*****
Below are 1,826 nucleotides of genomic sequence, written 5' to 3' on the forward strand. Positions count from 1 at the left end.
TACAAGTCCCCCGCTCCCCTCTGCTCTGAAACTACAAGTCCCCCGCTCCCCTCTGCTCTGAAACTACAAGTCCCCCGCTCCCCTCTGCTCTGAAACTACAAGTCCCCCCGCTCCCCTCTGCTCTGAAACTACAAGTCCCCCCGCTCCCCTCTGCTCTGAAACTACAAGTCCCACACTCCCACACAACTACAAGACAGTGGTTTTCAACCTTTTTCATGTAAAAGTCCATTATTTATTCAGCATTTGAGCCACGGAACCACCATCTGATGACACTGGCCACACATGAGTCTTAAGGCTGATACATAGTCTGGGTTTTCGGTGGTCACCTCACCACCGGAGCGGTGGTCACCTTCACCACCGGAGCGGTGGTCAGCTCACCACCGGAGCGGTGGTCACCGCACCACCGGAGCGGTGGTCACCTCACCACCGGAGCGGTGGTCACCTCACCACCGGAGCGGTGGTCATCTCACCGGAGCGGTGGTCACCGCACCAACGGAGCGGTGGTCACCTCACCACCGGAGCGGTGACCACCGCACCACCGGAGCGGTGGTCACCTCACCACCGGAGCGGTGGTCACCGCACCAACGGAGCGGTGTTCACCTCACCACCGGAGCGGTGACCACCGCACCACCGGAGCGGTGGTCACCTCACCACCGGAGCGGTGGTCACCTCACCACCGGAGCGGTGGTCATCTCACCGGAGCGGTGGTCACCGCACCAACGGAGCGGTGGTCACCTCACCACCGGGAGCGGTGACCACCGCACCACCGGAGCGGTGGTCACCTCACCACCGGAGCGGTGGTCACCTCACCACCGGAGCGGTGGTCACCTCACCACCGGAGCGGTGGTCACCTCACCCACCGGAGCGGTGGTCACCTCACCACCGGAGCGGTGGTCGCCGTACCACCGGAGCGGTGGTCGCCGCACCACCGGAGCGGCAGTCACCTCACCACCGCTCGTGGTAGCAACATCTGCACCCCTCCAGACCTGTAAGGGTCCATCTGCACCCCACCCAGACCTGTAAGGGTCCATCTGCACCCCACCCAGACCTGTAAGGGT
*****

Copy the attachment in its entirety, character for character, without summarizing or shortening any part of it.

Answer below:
Below are 1,826 nucleotides of genomic sequence, written 5' to 3' on the forward strand. Positions count from 1 at the left end.
TACAAGTCCCCCGCTCCCCTCTGCTCTGAAACTACAAGTCCCCCGCTCCCCTCTGCTCTGAAACTACAAGTCCCCCGCTCCCCTCTGCTCTGAAACTACAAGTCCCCCCGCTCCCCTCTGCTCTGAAACTACAAGTCCCCCCGCTCCCCTCTGCTCTGAAACTACAAGTCCCACACTCCCACACAACTACAAGACAGTGGTTTTCAACCTTTTTCATGTAAAAGTCCATTATTTATTCAGCATTTGAGCCACGGAACCACCATCTGATGACACTGGCCACACATGAGTCTTAAGGCTGATACATAGTCTGGGTTTTCGGTGGTCACCTCACCACCGGAGCGGTGGTCACCTTCACCACCGGAGCGGTGGTCAGCTCACCACCGGAGCGGTGGTCACCGCACCACCGGAGCGGTGGTCACCTCACCACCGGAGCGGTGGTCACCTCACCACCGGAGCGGTGGTCATCTCACCGGAGCGGTGGTCACCGCACCAACGGAGCGGTGGTCACCTCACCACCGGAGCGGTGACCACCGCACCACCGGAGCGGTGGTCACCTCACCACCGGAGCGGTGGTCACCGCACCAACGGAGCGGTGTTCACCTCACCACCGGAGCGGTGACCACCGCACCACCGGAGCGGTGGTCACCTCACCACCGGAGCGGTGGTCACCTCACCACCGGAGCGGTGGTCATCTCACCGGAGCGGTGGTCACCGCACCAACGGAGCGGTGGTCACCTCACCACCGGGAGCGGTGACCACCGCACCACCGGAGCGGTGGTCACCTCACCACCGGAGCGGTGGTCACCTCACCACCGGAGCGGTGGTCACCTCACCACCGGAGCGGTGGTCACCTCACCCACCGGAGCGGTGGTCACCTCACCACCGGAGCGGTGGTCGCCGTACCACCGGAGCGGTGGTCGCCGCACCACCGGAGCGGCAGTCACCTCACCACCGCTCGTGGTAGCAACATCTGCACCCCTCCAGACCTGTAAGGGTCCATCTGCACCCCACCCAGACCTGTAAGGGTCCATCTGCACCCCACCCAGACCTGTAAGGGT